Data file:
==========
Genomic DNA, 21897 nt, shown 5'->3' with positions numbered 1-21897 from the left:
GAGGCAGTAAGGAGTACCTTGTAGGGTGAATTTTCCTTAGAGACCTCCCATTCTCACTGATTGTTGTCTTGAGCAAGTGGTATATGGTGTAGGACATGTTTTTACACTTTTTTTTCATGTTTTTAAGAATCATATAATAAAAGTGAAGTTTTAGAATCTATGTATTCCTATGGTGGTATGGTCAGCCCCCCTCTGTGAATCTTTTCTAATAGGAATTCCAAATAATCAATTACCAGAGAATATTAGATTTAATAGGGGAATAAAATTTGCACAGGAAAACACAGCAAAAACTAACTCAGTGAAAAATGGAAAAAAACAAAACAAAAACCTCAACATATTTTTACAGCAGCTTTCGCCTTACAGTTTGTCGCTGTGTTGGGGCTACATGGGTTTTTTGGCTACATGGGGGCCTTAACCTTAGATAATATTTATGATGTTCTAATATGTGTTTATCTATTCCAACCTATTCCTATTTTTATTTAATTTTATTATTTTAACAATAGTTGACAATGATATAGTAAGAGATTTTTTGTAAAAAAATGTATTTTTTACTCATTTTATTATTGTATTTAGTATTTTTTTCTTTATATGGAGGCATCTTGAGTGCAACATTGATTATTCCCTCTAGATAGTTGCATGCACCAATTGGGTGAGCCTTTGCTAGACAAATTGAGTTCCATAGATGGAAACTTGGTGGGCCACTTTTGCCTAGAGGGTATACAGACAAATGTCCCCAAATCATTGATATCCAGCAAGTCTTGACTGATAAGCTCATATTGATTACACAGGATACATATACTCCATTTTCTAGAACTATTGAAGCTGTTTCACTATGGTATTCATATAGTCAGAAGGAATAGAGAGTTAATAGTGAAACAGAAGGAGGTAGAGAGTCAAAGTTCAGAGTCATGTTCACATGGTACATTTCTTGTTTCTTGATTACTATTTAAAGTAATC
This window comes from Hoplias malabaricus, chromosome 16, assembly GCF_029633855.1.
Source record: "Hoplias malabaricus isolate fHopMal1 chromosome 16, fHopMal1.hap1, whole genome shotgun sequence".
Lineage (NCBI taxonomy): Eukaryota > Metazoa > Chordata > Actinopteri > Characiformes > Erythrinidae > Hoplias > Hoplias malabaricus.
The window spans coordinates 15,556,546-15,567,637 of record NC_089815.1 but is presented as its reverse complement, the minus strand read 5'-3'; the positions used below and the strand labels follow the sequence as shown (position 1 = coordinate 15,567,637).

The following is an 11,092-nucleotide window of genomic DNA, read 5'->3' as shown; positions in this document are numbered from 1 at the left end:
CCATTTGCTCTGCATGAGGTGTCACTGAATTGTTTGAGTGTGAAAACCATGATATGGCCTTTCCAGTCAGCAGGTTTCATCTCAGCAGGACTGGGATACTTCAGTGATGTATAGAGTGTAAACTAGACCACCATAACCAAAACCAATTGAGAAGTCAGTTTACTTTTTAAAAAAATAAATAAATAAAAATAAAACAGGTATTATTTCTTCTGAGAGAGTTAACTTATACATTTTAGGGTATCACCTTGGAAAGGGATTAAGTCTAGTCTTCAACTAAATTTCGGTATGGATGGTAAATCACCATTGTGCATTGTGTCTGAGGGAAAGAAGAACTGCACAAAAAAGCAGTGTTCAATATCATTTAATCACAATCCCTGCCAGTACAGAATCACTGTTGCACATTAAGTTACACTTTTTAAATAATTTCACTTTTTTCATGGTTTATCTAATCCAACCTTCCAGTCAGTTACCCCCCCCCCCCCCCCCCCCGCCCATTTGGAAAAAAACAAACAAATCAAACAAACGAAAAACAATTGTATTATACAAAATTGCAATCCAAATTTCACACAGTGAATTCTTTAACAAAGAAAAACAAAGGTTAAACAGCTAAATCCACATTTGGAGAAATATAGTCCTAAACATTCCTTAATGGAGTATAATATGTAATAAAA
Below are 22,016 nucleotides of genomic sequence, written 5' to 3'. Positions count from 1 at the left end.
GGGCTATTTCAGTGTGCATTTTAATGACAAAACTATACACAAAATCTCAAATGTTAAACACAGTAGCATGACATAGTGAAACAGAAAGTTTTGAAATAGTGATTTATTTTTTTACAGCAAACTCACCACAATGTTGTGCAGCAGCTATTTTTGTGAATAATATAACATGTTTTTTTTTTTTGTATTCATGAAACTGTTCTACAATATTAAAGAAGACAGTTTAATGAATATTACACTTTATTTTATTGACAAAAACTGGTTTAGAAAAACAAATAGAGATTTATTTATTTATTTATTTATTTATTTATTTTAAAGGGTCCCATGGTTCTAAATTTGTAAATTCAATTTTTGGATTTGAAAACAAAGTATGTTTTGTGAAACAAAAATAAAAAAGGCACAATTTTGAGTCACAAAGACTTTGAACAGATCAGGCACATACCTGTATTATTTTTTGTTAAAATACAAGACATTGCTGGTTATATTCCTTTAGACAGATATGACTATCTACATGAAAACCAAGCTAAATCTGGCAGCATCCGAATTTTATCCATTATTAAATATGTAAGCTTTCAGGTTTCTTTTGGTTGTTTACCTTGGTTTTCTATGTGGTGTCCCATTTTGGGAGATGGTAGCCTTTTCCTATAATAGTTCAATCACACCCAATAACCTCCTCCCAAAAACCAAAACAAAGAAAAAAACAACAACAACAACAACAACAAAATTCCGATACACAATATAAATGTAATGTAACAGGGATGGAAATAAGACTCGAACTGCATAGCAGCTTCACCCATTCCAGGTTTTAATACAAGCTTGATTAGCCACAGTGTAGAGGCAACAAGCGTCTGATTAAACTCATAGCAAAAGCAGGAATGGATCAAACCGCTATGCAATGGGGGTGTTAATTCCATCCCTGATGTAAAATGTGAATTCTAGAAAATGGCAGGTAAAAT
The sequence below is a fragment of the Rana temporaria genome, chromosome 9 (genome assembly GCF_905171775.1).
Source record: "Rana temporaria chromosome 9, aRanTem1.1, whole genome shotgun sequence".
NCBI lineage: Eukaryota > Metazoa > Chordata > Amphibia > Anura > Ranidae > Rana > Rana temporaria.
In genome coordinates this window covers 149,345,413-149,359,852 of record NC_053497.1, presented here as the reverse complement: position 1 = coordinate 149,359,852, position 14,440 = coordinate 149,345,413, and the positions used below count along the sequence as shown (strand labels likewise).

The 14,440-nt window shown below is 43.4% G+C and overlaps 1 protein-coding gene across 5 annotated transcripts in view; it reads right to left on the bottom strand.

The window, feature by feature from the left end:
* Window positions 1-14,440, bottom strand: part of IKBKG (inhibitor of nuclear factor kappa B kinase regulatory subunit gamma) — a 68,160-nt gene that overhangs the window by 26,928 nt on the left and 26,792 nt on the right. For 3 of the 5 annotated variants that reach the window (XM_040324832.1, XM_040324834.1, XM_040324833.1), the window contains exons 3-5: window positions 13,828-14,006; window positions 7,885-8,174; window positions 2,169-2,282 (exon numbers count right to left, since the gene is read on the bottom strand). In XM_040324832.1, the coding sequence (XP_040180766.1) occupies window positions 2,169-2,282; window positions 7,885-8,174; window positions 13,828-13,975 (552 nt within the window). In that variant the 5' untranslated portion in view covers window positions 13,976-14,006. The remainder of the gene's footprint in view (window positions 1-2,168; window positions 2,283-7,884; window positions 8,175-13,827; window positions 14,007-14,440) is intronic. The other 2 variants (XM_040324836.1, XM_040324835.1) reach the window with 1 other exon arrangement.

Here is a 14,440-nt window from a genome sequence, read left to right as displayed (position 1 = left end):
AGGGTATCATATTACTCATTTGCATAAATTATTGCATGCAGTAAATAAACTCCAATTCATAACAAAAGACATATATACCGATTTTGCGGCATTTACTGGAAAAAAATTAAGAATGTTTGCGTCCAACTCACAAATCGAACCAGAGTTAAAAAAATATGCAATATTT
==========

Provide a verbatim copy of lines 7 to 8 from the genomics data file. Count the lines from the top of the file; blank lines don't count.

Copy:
The following is an 11,092-nucleotide window of genomic DNA, read 5'->3' as shown; positions in this document are numbered from 1 at the left end:
CCATTTGCTCTGCATGAGGTGTCACTGAATTGTTTGAGTGTGAAAACCATGATATGGCCTTTCCAGTCAGCAGGTTTCATCTCAGCAGGACTGGGATACTTCAGTGATGTATAGAGTGTAAACTAGACCACCATAACCAAAACCAATTGAGAAGTCAGTTTACTTTTTAAAAAAATAAATAAATAAAAATAAAACAGGTATTATTTCTTCTGAGAGAGTTAACTTATACATTTTAGGGTATCACCTTGGAAAGGGATTAAGTCTAGTCTTCAACTAAATTTCGGTATGGATGGTAAATCACCATTGTGCATTGTGTCTGAGGGAAAGAAGAACTGCACAAAAAAGCAGTGTTCAATATCATTTAATCACAATCCCTGCCAGTACAGAATCACTGTTGCACATTAAGTTACACTTTTTAAATAATTTCACTTTTTTCATGGTTTATCTAATCCAACCTTCCAGTCAGTTACCCCCCCCCCCCCCCCCCCCGCCCATTTGGAAAAAAACAAACAAATCAAACAAACGAAAAACAATTGTATTATACAAAATTGCAATCCAAATTTCACACAGTGAATTCTTTAACAAAGAAAAACAAAGGTTAAACAGCTAAATCCACATTTGGAGAAATATAGTCCTAAACATTCCTTAATGGAGTATAATATGTAATAAAA